Studying the symbolic and cultural practices of city diplomacy: the case of Seattle

  • Craig SIMON

Student thesis: PhD Thesis


This thesis uses the case of Seattle’s city diplomacy to identify, describe, and evaluate aspects of this phenomenon that have hitherto been ignored or given little priority in extant research. This case study’s theoretical framing applies insight from social constructivism and practice theory. With this theoretical pluralistic framing, city diplomacy is conceived as a constellation of practices that implicitly and explicitly socially construct cities as global actors in global society. This approach provides nuance to scholarship and practitioner viewpoints in which a city’s identity as a global actor is taken for granted. The thesis conceives four heuristic categories of city diplomacy practice. These are documenting, networking, gifting, and gardening. Global surveys presented at the beginning of each empirical chapter show that these practices occur across geographic and political contexts. Furthermore, using insight from social constructivism and practice theory, these city diplomacy practices are understood as sayings and doings with narrative and discursive implications on social reality. Together, these symbolic and cultural practices contribute to local and global narratives and discourses in which cities are identified, either by themselves or by other actors, as capable and critical global actors in various areas of global governance.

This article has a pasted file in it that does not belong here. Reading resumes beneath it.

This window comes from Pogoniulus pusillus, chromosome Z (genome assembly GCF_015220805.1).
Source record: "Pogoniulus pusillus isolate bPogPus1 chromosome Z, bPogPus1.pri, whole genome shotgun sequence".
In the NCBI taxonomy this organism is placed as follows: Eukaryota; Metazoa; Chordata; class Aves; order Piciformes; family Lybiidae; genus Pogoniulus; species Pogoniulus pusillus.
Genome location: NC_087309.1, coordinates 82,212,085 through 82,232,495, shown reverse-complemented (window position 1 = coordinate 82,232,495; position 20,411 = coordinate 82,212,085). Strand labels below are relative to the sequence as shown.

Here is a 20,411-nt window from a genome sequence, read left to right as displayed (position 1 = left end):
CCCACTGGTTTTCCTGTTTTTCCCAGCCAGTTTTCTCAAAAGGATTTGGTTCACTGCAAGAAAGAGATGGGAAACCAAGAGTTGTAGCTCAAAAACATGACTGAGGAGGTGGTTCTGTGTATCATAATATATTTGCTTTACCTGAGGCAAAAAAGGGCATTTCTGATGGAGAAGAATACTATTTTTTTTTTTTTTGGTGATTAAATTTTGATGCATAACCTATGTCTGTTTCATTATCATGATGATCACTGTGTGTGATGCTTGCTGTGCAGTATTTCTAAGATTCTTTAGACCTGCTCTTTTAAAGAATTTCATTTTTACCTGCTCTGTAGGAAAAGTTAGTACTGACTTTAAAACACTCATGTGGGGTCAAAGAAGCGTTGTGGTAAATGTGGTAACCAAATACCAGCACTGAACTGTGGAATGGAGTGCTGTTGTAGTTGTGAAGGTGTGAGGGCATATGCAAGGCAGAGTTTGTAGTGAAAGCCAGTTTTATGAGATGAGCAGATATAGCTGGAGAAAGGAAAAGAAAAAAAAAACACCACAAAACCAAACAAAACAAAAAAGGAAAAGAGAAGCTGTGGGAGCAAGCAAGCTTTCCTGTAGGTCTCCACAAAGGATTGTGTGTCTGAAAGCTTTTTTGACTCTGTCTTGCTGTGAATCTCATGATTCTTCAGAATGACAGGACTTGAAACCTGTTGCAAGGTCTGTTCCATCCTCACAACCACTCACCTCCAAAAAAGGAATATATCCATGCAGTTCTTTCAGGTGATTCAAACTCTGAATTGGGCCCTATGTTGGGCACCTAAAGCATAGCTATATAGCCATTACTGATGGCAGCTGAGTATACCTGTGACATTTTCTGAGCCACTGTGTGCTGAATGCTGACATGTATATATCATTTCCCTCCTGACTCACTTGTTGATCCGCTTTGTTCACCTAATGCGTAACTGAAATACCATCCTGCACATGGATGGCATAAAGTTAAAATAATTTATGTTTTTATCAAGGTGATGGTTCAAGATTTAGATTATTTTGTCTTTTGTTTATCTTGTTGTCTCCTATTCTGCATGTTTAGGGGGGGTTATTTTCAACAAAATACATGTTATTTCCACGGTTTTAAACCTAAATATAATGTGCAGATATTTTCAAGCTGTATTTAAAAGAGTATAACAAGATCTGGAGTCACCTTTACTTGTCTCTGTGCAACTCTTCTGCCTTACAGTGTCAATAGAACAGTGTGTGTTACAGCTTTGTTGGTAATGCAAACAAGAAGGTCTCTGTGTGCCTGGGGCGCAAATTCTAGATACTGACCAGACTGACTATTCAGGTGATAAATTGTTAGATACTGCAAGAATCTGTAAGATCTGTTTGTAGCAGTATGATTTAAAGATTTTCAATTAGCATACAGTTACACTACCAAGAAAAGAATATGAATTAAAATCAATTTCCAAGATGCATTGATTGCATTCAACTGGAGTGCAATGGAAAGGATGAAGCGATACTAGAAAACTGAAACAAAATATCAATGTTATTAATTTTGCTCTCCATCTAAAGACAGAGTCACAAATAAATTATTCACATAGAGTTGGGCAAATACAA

The case of Seattle emphasises examples from the last few decades to build on and fill in the gaps in existing research about Seattle’s global engagement. However, examples also show that Seattle has implicitly and explicitly socially constructed itself as a global actor for over a century. Documents like city council resolutions, participation in international city networks like C40, gifting of objects like totem poles, and the creation of gardens like sister city parks, are some of the empirics analysed in this case study of Seattle’s city diplomacy. Moreover, the thesis emphasises that future city diplomacy should further consider the constitutive effect of practices and should further research the specific hitherto unidentified practices of gifting and gardening. In sum, this thesis provides strategies to study city diplomacy and makes theoretical, empirical, and methodological contributions to the role of cities in world politics.
Date of AwardJul 2024
Original languageEnglish
Awarding Institution
  • University of Nottingham
SupervisorMaria Julia Trombetta (Supervisor) & JeongWon Bourdais Park (Supervisor)


  • city diplomacy
  • Seattle
  • practice theory
  • social constructivism
  • twin town
  • sister city
  • paradiplomacy
  • subnational diplomacy
  • global city

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